"... that two responsibilities ... [to be] discharged, in order to establish ... [the defence in section 85(1)(c)], would be that it had laid down a proper system to provide against contravention of the Act and that it had provided adequate supervision to ensure the system was properly carried out." (Judgement, page 534.)

Some very high hurdles need to be met before a court will uphold the defences.

An old case, illustrates this point. In Gardam v George Wills and Co. Ltd. (No. 1) (1988) 82 ALR 415, the fire safety tag on children's nightdresses did not comply with the consumer product safety standard.

The wholesaler, Wills, argued that the section 85(1)(c) and 85(4) defences applied. Justice French examined Wills' compliance system. There was evidence that samples of clothing were obtained from a third party manufacturer and their labelling checked before any orders were placed. The person placing the order usually applied a rubber stamp to the order form saying that the goods must comply with the consumer care labelling requirements of the TPA. But in this particular instance, it was not possible on the evidence to conclude that these steps were taken. Once an order arrived at Will's premises, beyond spot checks of individual items, there was no system for inspecting a sample of each size and style of garment.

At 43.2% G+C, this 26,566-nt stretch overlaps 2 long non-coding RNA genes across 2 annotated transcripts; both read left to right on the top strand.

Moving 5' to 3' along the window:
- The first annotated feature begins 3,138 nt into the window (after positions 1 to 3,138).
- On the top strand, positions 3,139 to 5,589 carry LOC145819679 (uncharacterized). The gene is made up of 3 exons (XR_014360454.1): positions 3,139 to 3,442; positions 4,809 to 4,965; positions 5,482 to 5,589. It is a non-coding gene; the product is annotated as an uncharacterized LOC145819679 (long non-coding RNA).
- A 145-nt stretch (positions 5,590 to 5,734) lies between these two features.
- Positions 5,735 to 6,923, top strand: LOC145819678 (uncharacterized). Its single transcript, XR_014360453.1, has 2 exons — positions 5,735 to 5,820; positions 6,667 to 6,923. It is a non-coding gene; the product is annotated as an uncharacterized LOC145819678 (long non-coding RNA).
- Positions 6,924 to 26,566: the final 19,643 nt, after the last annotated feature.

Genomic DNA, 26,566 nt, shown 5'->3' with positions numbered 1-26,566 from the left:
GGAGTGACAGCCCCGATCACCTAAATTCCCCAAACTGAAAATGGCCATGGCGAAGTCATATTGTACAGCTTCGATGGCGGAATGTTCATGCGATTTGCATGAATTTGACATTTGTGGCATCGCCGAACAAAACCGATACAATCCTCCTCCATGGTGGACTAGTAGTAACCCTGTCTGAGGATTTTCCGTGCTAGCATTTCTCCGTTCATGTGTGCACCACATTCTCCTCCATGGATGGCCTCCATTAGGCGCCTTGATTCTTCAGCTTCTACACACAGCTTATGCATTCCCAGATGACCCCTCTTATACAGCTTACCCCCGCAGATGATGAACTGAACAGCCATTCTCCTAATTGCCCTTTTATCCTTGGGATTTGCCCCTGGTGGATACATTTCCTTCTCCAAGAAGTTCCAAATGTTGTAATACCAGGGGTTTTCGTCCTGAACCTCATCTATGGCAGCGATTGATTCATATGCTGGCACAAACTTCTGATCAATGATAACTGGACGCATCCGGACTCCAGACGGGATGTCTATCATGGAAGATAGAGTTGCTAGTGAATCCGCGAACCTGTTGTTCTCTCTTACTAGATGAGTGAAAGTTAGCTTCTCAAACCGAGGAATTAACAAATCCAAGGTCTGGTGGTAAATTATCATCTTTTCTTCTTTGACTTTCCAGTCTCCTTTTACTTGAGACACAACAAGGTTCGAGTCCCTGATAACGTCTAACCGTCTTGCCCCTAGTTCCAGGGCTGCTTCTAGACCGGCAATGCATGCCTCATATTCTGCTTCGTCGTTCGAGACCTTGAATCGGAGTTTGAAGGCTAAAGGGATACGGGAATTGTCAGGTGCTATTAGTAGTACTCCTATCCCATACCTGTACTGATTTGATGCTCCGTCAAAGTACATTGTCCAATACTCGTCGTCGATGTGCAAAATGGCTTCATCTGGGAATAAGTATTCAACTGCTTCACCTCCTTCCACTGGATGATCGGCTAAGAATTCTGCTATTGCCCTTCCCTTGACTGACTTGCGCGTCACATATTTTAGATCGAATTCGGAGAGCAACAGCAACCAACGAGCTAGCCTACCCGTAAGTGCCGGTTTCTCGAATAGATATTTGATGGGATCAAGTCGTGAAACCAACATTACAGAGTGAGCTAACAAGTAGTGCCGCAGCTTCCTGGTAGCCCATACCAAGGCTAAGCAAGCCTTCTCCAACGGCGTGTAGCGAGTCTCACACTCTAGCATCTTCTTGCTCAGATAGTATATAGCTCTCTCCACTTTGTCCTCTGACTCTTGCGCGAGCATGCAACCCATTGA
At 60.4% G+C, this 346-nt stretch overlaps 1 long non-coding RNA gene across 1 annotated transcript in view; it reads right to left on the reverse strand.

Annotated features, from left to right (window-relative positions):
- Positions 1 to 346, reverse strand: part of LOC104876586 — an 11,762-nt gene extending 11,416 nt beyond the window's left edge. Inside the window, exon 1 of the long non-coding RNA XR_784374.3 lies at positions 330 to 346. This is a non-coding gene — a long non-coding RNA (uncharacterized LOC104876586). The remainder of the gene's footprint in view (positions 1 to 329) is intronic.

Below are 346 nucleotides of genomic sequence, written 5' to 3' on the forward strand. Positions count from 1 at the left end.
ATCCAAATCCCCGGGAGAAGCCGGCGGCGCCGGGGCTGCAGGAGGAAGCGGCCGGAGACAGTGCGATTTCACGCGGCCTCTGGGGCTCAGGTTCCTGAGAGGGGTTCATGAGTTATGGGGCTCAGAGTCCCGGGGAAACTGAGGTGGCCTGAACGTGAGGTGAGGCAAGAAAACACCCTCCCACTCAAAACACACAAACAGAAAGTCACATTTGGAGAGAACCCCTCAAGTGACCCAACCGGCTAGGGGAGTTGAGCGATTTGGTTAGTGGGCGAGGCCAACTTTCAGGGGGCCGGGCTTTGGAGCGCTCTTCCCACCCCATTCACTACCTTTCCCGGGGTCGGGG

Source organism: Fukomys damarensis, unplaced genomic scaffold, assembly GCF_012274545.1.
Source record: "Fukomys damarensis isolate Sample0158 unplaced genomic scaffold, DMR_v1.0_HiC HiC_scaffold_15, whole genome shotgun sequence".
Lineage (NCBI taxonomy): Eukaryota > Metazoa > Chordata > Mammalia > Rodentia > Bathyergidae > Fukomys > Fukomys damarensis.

While recognising that what constitutes "reasonable precautions" and "due diligence" will depend upon the circumstances of the case, the court held that Wills had not met that standard. Also, Wills did not show that it "could not with reasonable diligence have ascertained" that the goods did not comply with the relevant standard.

Compliance programs and the mitigation of penalties

Given the high hurdles to establish a defence, is it worth having a compliance system? The answer is yes, because even if a defence cannot be established, the existence of a compliance program is an important factor in the mitigation of penalties under the TPA.

On the other hand, the lack of a compliance program exposes an organisation to a potentially higher penalty, particularly if the organisation has committed similar breaches of the TPA in the past.

So what sort of compliance system is needed?

It is clear that for there to be a reduction in penalty there must be a substantial compliance program in place which was actively implemented, and the implementation of the program must be successful (Australian Competition and Consumer Commission v Australian Safeway Stores Pty Ltd (1997) 145 ALR 36).

The courts have also recognised that Australian Standard AS 3806: Compliance Programs is an appropriate benchmark against which a TPA compliance program should implemented or reviewed. This standard is also regularly referred to by the ACCC in court enforceable undertakings accepted under section 87B of the TPA and in court orders sought in respect of breaches of the TPA.

In a future article, we will further examine AS 3806 and tricks and traps with its use by organisations in a TPA context.

The content of this article is intended to provide a general guide to the subject matter. Specialist advice should be sought about your specific circumstances.